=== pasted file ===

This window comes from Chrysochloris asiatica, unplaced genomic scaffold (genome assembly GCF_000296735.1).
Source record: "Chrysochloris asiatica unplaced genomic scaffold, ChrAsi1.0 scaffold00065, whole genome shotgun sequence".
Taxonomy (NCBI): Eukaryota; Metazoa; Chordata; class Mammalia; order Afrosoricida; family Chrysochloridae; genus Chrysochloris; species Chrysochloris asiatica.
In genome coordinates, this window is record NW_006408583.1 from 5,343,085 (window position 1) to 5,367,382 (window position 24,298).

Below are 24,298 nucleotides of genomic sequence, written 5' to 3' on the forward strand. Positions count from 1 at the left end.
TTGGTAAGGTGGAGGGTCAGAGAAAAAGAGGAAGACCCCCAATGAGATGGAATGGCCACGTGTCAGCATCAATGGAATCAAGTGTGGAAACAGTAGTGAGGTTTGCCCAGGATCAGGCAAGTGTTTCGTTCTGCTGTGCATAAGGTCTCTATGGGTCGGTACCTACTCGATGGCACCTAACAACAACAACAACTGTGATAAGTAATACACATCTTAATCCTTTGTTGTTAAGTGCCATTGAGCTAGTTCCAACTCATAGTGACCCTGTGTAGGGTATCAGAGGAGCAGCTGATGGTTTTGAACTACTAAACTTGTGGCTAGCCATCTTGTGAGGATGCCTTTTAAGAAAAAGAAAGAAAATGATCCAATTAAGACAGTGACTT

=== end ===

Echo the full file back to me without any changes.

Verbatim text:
This window comes from Chrysochloris asiatica, unplaced genomic scaffold (genome assembly GCF_000296735.1).
Source record: "Chrysochloris asiatica unplaced genomic scaffold, ChrAsi1.0 scaffold00065, whole genome shotgun sequence".
Taxonomy (NCBI): Eukaryota; Metazoa; Chordata; class Mammalia; order Afrosoricida; family Chrysochloridae; genus Chrysochloris; species Chrysochloris asiatica.
In genome coordinates, this window is record NW_006408583.1 from 5,343,085 (window position 1) to 5,367,382 (window position 24,298).

Below are 24,298 nucleotides of genomic sequence, written 5' to 3' on the forward strand. Positions count from 1 at the left end.
TTGGTAAGGTGGAGGGTCAGAGAAAAAGAGGAAGACCCCCAATGAGATGGAATGGCCACGTGTCAGCATCAATGGAATCAAGTGTGGAAACAGTAGTGAGGTTTGCCCAGGATCAGGCAAGTGTTTCGTTCTGCTGTGCATAAGGTCTCTATGGGTCGGTACCTACTCGATGGCACCTAACAACAACAACAACTGTGATAAGTAATACACATCTTAATCCTTTGTTGTTAAGTGCCATTGAGCTAGTTCCAACTCATAGTGACCCTGTGTAGGGTATCAGAGGAGCAGCTGATGGTTTTGAACTACTAAACTTGTGGCTAGCCATCTTGTGAGGATGCCTTTTAAGAAAAAGAAAGAAAATGATCCAATTAAGACAGTGACTT